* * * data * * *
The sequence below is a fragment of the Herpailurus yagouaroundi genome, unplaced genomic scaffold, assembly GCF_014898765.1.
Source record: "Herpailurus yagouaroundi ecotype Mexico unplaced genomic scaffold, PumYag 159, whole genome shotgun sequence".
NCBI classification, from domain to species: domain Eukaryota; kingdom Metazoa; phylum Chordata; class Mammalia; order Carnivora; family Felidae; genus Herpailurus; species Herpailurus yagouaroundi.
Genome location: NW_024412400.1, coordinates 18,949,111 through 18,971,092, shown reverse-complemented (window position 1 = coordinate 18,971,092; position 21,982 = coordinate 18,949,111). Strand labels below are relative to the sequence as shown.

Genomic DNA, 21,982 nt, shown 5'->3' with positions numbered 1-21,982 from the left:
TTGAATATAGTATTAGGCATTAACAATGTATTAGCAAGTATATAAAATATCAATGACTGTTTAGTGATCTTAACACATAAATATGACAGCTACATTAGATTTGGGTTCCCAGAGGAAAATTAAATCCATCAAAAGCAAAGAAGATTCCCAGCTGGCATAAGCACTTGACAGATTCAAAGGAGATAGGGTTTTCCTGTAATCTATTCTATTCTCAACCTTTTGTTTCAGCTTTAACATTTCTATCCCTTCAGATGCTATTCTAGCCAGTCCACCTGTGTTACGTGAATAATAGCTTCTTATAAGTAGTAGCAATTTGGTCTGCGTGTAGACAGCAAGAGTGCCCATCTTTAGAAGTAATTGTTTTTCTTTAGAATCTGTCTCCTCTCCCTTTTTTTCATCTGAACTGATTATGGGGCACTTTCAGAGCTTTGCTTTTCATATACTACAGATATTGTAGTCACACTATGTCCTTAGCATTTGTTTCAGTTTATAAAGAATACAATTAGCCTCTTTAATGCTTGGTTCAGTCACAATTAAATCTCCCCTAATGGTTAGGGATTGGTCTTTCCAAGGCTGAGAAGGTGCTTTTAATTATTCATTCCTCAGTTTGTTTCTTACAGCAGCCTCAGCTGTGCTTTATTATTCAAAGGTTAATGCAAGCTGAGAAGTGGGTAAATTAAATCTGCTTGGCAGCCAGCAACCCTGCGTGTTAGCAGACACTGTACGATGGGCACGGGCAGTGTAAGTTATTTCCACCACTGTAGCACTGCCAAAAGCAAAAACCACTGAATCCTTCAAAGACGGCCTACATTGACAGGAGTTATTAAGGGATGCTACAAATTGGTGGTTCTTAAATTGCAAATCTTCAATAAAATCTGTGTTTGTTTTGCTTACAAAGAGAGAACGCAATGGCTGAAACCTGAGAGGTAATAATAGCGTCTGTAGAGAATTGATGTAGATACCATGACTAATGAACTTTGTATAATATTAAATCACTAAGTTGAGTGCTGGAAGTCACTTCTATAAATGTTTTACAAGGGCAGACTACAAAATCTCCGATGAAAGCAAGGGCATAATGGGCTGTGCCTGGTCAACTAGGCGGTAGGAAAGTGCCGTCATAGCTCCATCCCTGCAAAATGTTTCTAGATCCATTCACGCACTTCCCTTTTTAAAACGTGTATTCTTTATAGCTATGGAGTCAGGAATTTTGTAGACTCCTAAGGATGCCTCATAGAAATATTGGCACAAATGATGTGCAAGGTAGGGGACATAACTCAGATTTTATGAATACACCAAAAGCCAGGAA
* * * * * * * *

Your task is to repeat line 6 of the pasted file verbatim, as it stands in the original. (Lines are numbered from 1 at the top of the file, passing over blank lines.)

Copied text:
TTGAATATAGTATTAGGCATTAACAATGTATTAGCAAGTATATAAAATATCAATGACTGTTTAGTGATCTTAACACATAAATATGACAGCTACATTAGATTTGGGTTCCCAGAGGAAAATTAAATCCATCAAAAGCAAAGAAGATTCCCAGCTGGCATAAGCACTTGACAGATTCAAAGGAGATAGGGTTTTCCTGTAATCTATTCTATTCTCAACCTTTTGTTTCAGCTTTAACATTTCTATCCCTTCAGATGCTATTCTAGCCAGTCCACCTGTGTTACGTGAATAATAGCTTCTTATAAGTAGTAGCAATTTGGTCTGCGTGTAGACAGCAAGAGTGCCCATCTTTAGAAGTAATTGTTTTTCTTTAGAATCTGTCTCCTCTCCCTTTTTTTCATCTGAACTGATTATGGGGCACTTTCAGAGCTTTGCTTTTCATATACTACAGATATTGTAGTCACACTATGTCCTTAGCATTTGTTTCAGTTTATAAAGAATACAATTAGCCTCTTTAATGCTTGGTTCAGTCACAATTAAATCTCCCCTAATGGTTAGGGATTGGTCTTTCCAAGGCTGAGAAGGTGCTTTTAATTATTCATTCCTCAGTTTGTTTCTTACAGCAGCCTCAGCTGTGCTTTATTATTCAAAGGTTAATGCAAGCTGAGAAGTGGGTAAATTAAATCTGCTTGGCAGCCAGCAACCCTGCGTGTTAGCAGACACTGTACGATGGGCACGGGCAGTGTAAGTTATTTCCACCACTGTAGCACTGCCAAAAGCAAAAACCACTGAATCCTTCAAAGACGGCCTACATTGACAGGAGTTATTAAGGGATGCTACAAATTGGTGGTTCTTAAATTGCAAATCTTCAATAAAATCTGTGTTTGTTTTGCTTACAAAGAGAGAACGCAATGGCTGAAACCTGAGAGGTAATAATAGCGTCTGTAGAGAATTGATGTAGATACCATGACTAATGAACTTTGTATAATATTAAATCACTAAGTTGAGTGCTGGAAGTCACTTCTATAAATGTTTTACAAGGGCAGACTACAAAATCTCCGATGAAAGCAAGGGCATAATGGGCTGTGCCTGGTCAACTAGGCGGTAGGAAAGTGCCGTCATAGCTCCATCCCTGCAAAATGTTTCTAGATCCATTCACGCACTTCCCTTTTTAAAACGTGTATTCTTTATAGCTATGGAGTCAGGAATTTTGTAGACTCCTAAGGATGCCTCATAGAAATATTGGCACAAATGATGTGCAAGGTAGGGGACATAACTCAGATTTTATGAATACACCAAAAGCCAGGAA